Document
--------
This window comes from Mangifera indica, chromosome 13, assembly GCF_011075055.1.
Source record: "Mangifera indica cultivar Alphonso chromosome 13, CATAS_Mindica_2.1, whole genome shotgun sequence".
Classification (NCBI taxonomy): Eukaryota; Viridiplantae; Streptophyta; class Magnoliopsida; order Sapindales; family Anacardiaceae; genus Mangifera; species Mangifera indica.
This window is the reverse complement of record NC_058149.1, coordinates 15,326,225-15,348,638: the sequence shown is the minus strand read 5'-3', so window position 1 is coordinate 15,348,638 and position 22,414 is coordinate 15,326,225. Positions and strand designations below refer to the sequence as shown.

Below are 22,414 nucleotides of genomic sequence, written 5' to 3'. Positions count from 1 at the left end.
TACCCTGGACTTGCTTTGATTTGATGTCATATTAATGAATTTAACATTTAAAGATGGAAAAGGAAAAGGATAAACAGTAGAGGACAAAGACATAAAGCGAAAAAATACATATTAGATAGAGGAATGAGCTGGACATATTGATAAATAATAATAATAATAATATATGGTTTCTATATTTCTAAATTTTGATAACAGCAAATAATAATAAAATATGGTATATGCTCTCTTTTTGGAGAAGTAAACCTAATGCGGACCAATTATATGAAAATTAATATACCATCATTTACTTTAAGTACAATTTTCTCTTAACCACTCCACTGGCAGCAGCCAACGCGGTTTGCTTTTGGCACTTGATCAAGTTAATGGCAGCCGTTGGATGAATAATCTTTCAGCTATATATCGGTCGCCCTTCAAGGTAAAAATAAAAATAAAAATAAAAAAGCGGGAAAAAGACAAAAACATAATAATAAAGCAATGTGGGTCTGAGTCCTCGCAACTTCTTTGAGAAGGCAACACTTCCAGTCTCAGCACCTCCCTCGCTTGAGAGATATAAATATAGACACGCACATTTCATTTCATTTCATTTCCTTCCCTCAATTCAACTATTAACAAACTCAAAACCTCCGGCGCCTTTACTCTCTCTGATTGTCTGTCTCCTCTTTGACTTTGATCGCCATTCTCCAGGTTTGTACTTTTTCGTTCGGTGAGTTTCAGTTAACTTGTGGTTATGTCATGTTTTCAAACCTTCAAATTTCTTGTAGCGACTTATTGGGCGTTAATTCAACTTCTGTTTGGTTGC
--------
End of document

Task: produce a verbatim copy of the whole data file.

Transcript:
This window comes from Mangifera indica, chromosome 13, assembly GCF_011075055.1.
Source record: "Mangifera indica cultivar Alphonso chromosome 13, CATAS_Mindica_2.1, whole genome shotgun sequence".
Classification (NCBI taxonomy): Eukaryota; Viridiplantae; Streptophyta; class Magnoliopsida; order Sapindales; family Anacardiaceae; genus Mangifera; species Mangifera indica.
This window is the reverse complement of record NC_058149.1, coordinates 15,326,225-15,348,638: the sequence shown is the minus strand read 5'-3', so window position 1 is coordinate 15,348,638 and position 22,414 is coordinate 15,326,225. Positions and strand designations below refer to the sequence as shown.

Below are 22,414 nucleotides of genomic sequence, written 5' to 3'. Positions count from 1 at the left end.
TACCCTGGACTTGCTTTGATTTGATGTCATATTAATGAATTTAACATTTAAAGATGGAAAAGGAAAAGGATAAACAGTAGAGGACAAAGACATAAAGCGAAAAAATACATATTAGATAGAGGAATGAGCTGGACATATTGATAAATAATAATAATAATAATATATGGTTTCTATATTTCTAAATTTTGATAACAGCAAATAATAATAAAATATGGTATATGCTCTCTTTTTGGAGAAGTAAACCTAATGCGGACCAATTATATGAAAATTAATATACCATCATTTACTTTAAGTACAATTTTCTCTTAACCACTCCACTGGCAGCAGCCAACGCGGTTTGCTTTTGGCACTTGATCAAGTTAATGGCAGCCGTTGGATGAATAATCTTTCAGCTATATATCGGTCGCCCTTCAAGGTAAAAATAAAAATAAAAATAAAAAAGCGGGAAAAAGACAAAAACATAATAATAAAGCAATGTGGGTCTGAGTCCTCGCAACTTCTTTGAGAAGGCAACACTTCCAGTCTCAGCACCTCCCTCGCTTGAGAGATATAAATATAGACACGCACATTTCATTTCATTTCATTTCCTTCCCTCAATTCAACTATTAACAAACTCAAAACCTCCGGCGCCTTTACTCTCTCTGATTGTCTGTCTCCTCTTTGACTTTGATCGCCATTCTCCAGGTTTGTACTTTTTCGTTCGGTGAGTTTCAGTTAACTTGTGGTTATGTCATGTTTTCAAACCTTCAAATTTCTTGTAGCGACTTATTGGGCGTTAATTCAACTTCTGTTTGGTTGC